This place will be our new discussion panel regarding all issues on the R User’s Group. Please invite everyone who is interested.
Cheers,
Ina and Rene
This place will be our new discussion panel regarding all issues on the R User’s Group. Please invite everyone who is interested.
Cheers,
Ina and Rene
Reading and Writing Data in R
Making publication quality plots in R
And many more…
First ~30min will be covered by a speaker to introduce a new topic.
After that, 30min are scheduled to work on the new topic (speaker provide R script)
Finally, we aim at 60min of hacking an applied problem. The problem can be submitted by a user in advance to the meeting or, if no problem will be announced, we can just go on working on the
topic presented that day.
Looking forward seeing as many as possible of you guys in 2017.
Cheers,
Ina and Rene
##Workshop helpers for the Software Carpentry Bootcamp needed!
Hello R Users,
there is a great chance for everyone who wants to become more familiar with R and meet people who might be a valuable contact for your R career. Emily Brennan from the Office of the Deputy Vice-Chancellor (Research) is looking for helpers for the Software Carpentry Bootcamp here at MQ on Thursday 18 & Friday 19 of May.
Please get in contact with Emily if you are interested and would like to have more information.
emily.brennan@mq.edu.au
Hope to see you at the Bootcamp,
Rene
May 2017
This month’s R Users Group meeting tries to provide an overview of the options available in Hadley Wickham’s ggplot2 and in R’s in-built alternative base graphics. I (Rene Heim) will guide you through an article by Nathan Yau which was posted on flowingdata.com in March 2016 to equip you with some tools to make your own decision, ggplot2, base graphics, or both. Let’s meet on Tuesday the 30th of May 2017 at 3 pm in the Biology Tearoom as usual. The script I am going to use will be provided on our Quantitative Advice forum for you to follow along (R Users Group Macquarie Uni).
See you then…
Rene
####
# Introduction
#
# This script is created to provide an overview of the functions used in Hadley Wickham's
# "ggplot2" and the inbuilt option in R to plot graphics.
#
# Many R Users seemingly want to make a decision about which of the above-mentioned options is better.
# Personally, I try to use functions, packages, and guidelines that get me where I want to go. Let's
# see if the following examples help you to find your own way.
#
# **My examples and opinions are based on the following resources:**
#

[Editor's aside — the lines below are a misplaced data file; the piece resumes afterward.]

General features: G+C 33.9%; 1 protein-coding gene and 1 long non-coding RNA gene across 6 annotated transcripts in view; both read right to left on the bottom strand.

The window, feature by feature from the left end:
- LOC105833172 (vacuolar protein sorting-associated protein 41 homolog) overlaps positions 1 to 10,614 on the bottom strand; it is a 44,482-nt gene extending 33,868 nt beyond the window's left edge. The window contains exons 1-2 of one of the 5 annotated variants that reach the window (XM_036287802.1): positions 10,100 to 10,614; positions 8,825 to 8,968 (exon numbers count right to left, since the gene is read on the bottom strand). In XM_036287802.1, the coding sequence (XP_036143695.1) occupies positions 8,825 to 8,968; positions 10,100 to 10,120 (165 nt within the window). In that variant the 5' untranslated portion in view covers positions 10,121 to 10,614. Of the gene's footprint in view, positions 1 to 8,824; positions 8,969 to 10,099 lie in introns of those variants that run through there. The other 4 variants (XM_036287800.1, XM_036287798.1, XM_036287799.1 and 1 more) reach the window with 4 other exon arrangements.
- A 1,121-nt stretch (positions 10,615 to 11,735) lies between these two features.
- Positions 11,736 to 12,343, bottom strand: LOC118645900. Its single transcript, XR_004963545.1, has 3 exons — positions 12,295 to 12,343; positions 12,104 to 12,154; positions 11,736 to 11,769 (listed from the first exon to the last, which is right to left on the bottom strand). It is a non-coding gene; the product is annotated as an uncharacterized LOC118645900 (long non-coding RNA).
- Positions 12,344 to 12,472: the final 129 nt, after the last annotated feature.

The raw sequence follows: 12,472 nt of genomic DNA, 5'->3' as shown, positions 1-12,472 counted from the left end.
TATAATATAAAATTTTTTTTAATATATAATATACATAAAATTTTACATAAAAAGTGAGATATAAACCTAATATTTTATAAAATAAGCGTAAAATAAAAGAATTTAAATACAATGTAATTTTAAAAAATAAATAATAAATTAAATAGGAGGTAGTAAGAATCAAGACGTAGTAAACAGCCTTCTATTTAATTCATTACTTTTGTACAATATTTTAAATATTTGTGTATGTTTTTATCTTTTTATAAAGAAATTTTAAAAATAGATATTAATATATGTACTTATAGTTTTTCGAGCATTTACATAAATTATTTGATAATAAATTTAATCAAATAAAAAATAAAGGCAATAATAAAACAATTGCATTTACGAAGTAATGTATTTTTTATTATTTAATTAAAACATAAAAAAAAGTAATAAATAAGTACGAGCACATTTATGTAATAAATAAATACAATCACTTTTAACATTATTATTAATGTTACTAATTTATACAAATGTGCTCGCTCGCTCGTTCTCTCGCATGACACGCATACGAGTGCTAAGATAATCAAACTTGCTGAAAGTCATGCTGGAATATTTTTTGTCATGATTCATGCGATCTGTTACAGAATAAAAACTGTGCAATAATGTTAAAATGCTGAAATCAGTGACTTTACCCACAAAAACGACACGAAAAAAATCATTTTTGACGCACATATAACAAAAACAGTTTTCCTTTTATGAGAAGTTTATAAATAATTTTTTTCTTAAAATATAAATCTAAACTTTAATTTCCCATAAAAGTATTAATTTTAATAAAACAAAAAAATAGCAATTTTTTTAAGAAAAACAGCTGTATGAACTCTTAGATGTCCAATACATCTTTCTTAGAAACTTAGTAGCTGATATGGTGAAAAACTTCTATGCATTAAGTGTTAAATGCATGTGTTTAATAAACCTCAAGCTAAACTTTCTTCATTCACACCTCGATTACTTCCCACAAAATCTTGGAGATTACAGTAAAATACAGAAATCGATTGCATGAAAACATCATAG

# * R Graphics Cookbook by O'Reilly (http://www.cookbook-r.com/Graphs/)
# * Comparing ggplot2 and R Base Graphics by Nathan Yau (https://flowingdata.com/2016/03/22/comparing-ggplot2-and-r-base-graphics/)
# * ggplot2 Elegant Graphics for Data Analysis by Wickham (http://www.springer.com/us/book/9780387981413)
# * Why I don't use ggplot2 by Jeff Leek (https://simplystatistics.org/2016/02/11/why-i-dont-use-ggplot2/)
# * Why I use ggplot2 by David Robinson (http://varianceexplained.org/r/why-I-use-ggplot2/)
#
# **Further I would like to recommend following resources to learn either of the shown plotting options:**
#
# * R base graphics cheat sheet (http://publish.illinois.edu/johnrgallagher/files/2015/10/BaseGraphicsCheatsheet.pdf)
# * ggplot2 cheat sheet (https://www.rstudio.com/wp-content/uploads/2015/03/ggplot2-cheatsheet.pdf)
# * ggplot2 guideline (http://ggplot2.tidyverse.org/reference/)
# * R Base Graphics: An Idiot's Guide (http://rstudio-pubs-static.s3.amazonaws.com/7953_4e3efd5b9415444ca065b1167862c349.html)
####
####
# 1. The Bar Chart
####
# Load Libraries
install.packages("reshape2")
install.packages("ggplot2")
library(reshape2) #contains a dataset we will use
library(ggplot2)
# Create Data
data <- data.frame(
time = factor(c("Lunch","Dinner"), levels=c("Lunch","Dinner")),
total_bill = c(14.89, 17.23)
)
# ggplot 2 example
ggplot(data=data, aes(x=time, y=total_bill)) +
geom_bar(colour="black", fill="#DD8888", width=.8, stat="identity") +
xlab("Time of day") + ylab("Total bill") +
ggtitle("Average bill for 2 people")+
theme_bw() #Nice to change preferred backgroud and specify appearance (ggthemes)
?theme_bw
# Check out tab auto completion...Type -> theme and check out options
# R base graphics example
par(las=1) #Positioning of the axis labels (either 0,1,2 or 3)
barplot(data$total_bill,
names.arg=data$time, #Can take a vector of elements you want to use as labels e.g. names.arg=c("A","B","C","D","E","F","G")
col="#AFC0CB",
border=TRUE,
main="Average Bill for Two-Person Meal",
axisnames=TRUE) #must be TRUE for names.arg to work
# You could do this as well xlab="LETTERS", ylab="MY Y VALUES"
####
# If you’re unfamiliar with ggplot2, it implements a “grammar of graphics” based on Leland Wilkinson’s
# book The Grammar of Graphics. In ggplot you can split a chart into graphical objects — data, scale,
# coordinate system, and annotation — and think about them separately. When you put it all together
# (using a + operator), you get a complete chart.
#
# On the other hand, you use the barplot() function with base graphics and specify everything in
# the function arguments. A single function is used and contains all arguments.
#
# Is this important for us??
####
# In ggplot2, you specify a count by day through aes() and geom_bar().
data2<- reshape2::tips #Getting the data.
ggplot(data=data2, aes(x=day)) +
geom_bar(stat="count")
# Check it out what happens:
summary(subset(data2, day=="Sat"))
# In base graphics, you work with the data outside of the visualization functions. In this case,
# you can use table() to aggregate by day, and you pass that result to barplot().
tips_per_day <- table(data2$day)#The table() command creates a simple table of counts of the elements in a data set.
barplot(tips_per_day) #ggplot() and plot() are generic whereas qplot() isn't
?table
####
# 2. Line Chart
####
ggplot(data=data, aes(x=time, y=total_bill, group=1)) +
geom_line(colour="red", linetype="dashed", size=1.5) +